On this day in music history: April 29, 1971 - “L.A. Woman”, the sixth studio album by The Doors is released. Produced by The Doors and Bruce Botnick, it is recorded at The Doors Workshop in Los Angeles, CA from December 1970 - January 1971. After the departure of their producer Paul A. Rothchild (leaving after having differences with the band over musical direction), The Doors along with recording engineer Bruce Botnick handle the production duties on their sixth studio release. Unlike past albums, much of “L.A. Woman” is recorded live with few overdubs. They will be augmented by bassist Jerry Scheff (Elvis Presley) and rhythm guitarist Marc Benno (aka Leon Russell). It is the bands last album with lead singer Jim Morrison who dies three months after its release. The first press run of the LP features a die cut cover (with rounded corners similar to a photographic slide) with a portrait of the band printed on transparent yellow acetate plastic with the title and band name embossed on the front. Subsequent re-pressings of the LP are printed on standard cardboard stock without the die cutting and plastic window. It spins off two singles including “Love Her Madly” (#11 Pop) and “Riders On The Storm” (#14 Pop). To commemorate the albums’ fortieth anniversary, it is remixed, remastered and reissued as a double CD set. On the first disc, some tracks are extended, running past the fade out point of the original mixes. The second disc includes alternate versions of several songs and previously unreleased tracks. The album is also reissued in 2009 as a 180 gram vinyl LP, restoring the original cover artwork featured on the initial pressing. “L.A. Woman” peaks at number nine on the Billboard Top 200, and is certified 2x Platinum in the US by the RIAA.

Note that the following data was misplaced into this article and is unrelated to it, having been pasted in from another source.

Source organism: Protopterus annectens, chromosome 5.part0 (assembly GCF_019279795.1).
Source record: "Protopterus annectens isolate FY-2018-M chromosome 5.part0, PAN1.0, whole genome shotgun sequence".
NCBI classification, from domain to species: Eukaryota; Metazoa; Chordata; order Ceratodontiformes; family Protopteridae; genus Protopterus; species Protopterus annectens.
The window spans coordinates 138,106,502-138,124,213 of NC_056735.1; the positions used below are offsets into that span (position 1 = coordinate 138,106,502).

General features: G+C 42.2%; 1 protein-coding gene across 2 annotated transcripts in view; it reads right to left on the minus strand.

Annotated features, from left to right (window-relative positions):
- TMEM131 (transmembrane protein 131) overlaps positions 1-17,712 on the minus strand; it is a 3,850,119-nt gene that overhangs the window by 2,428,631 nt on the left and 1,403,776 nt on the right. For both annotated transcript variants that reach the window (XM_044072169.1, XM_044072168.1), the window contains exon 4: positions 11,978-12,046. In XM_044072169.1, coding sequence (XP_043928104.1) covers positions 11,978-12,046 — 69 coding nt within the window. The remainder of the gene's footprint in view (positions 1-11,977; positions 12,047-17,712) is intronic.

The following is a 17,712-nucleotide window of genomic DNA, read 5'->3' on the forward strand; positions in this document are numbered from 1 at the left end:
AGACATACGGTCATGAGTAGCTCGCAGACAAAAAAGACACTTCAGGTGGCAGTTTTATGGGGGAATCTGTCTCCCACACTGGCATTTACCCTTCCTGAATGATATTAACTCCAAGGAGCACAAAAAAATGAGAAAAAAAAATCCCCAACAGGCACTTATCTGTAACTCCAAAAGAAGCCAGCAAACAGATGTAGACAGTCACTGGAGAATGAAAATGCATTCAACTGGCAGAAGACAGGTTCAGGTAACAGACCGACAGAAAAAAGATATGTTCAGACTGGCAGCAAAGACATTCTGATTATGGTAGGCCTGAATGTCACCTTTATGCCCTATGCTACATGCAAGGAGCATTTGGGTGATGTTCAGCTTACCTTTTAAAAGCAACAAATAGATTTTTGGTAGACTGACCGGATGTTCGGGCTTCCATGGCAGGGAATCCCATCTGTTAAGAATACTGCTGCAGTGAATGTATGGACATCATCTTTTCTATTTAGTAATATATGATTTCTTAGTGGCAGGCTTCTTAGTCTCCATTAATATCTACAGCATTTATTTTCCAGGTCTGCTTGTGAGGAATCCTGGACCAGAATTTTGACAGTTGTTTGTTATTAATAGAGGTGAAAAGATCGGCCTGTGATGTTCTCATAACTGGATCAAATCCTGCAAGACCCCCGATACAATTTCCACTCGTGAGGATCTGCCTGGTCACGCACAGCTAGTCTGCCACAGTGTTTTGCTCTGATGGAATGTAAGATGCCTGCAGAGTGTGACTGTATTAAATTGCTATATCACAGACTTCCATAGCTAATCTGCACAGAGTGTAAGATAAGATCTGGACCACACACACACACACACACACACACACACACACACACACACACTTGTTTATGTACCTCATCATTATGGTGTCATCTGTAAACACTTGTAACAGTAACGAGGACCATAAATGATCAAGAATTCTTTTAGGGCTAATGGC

You made a series of mirrored shields that you distributed to people on the front lines. How did that come about?
I was inspired by these activists in the Ukraine. These women — old women and children — and they came out and carried mirrors from their bathrooms and into the street to show these riot policemen what they looked like. From the photos I saw, it seemed profoundly effective. I wanted to bring that same level of recognition to the front lines there.
But Standing Rock is in the middle of nowhere. I didn’t want people to bring mirrors to the front line and get hit with batons and cause more damage than good. So what we needed was a mirrored shield. So I came up with a simple, easy and cheap design to make these mirrored shields using vinyl and Masonite — materials you can find in any hardware store. From one sheet of Masonite, you could make six shields.
I started making them after that Sunday that they were hitting people with hoses. I personally made close to 100 of them. But then another group out of Minneapolis made 500. I have no idea how many are in circulation. But I keep seeing them here and there.
What role do you think artists can have in protest?
Being an artist, it is a way to weaponize privilege. I could have been on the front line a dozen times, but my wife said, “You are one person there; you are 10,000 here — where you can engage all of these resources.”
–Cannupa Hanska Luger interviewed in the L.A. Times by Carolina A. Miranda